Output

Source

3. Function of One Class Friend to Some other class

Like global function, a class member function can have a friendship with some other class. The outcome is same, that class member function can have access to the private member of the class that grants friendship. Have a look at the below example:

//=====================================================================
//Example 02: A Class having friendship with some other class member
//=====================================================================

//Sample 01: Forward Declaration as CGraphicUtil going to refer it.
class CPoint2d;

//Sample 02: CGraphicUtil class
class CGraphicUtil
{
public:
	//Sample 03: This member will be claimed as friend by the CPoint2d
	// Note that implementation is delayed.
	void MovePointbyOne(CPoint2d& pt1);

	void some_other_function()
	{
		cout<<"Does nothing";
	}
};

//Sample 04: CPoint2d class
class CPoint2d
{
private:
    int m_x;
    int m_y;

public:
    CPoint2d(int x, int y)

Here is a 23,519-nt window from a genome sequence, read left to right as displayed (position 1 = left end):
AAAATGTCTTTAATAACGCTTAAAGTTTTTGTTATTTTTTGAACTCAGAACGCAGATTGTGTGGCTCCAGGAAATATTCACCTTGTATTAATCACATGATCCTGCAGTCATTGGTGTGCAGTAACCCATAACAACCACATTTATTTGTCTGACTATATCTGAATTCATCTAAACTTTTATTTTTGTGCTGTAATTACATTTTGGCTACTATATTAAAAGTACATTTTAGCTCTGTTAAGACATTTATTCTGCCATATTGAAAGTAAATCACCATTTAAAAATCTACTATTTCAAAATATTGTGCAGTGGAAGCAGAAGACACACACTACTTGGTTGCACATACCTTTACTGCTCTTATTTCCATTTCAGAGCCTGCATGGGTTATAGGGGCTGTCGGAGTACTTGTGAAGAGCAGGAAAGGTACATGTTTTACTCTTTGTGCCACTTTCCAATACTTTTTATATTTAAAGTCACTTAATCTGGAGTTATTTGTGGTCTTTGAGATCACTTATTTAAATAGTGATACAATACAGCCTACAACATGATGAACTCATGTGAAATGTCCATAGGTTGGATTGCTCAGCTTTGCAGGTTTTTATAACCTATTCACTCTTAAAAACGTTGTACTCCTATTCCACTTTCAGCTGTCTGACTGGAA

{
        m_x = x;
        m_y = y;
    }

    void Print()
    {
        cout<<"X: "<<m_x<<endl;
        cout<<"Y: "<<m_y<<endl;
    }
	
	//Sample 05: CPoint2d claiming MovePointbyOne as Friend function.
	//Note the Order: CGraphicUtil layout is already defined before the 
	// CPoint2d.
	friend void CGraphicUtil::MovePointbyOne(CPoint2d& pt1); 
};


//Sample 06: We delayed this implementation intentionally.
// Now the CGraphicUtil is aware of the Layout of the CPoint2d
void CGraphicUtil::MovePointbyOne(CPoint2d &pt1) 
{
	pt1.m_x++;
	pt1.m_y++; 
}


int _tmain(int argc, _TCHAR* argv[])
{
    //Sample 07: Create a CPoint2d object and print the Co-Ordinates
	CPoint2d point(10,10);
    cout<<"Point Co-Ordinates"<<endl;
	point.Print();

	//Sample 08: Increment the Co-Ordinates using CGraphicsUtil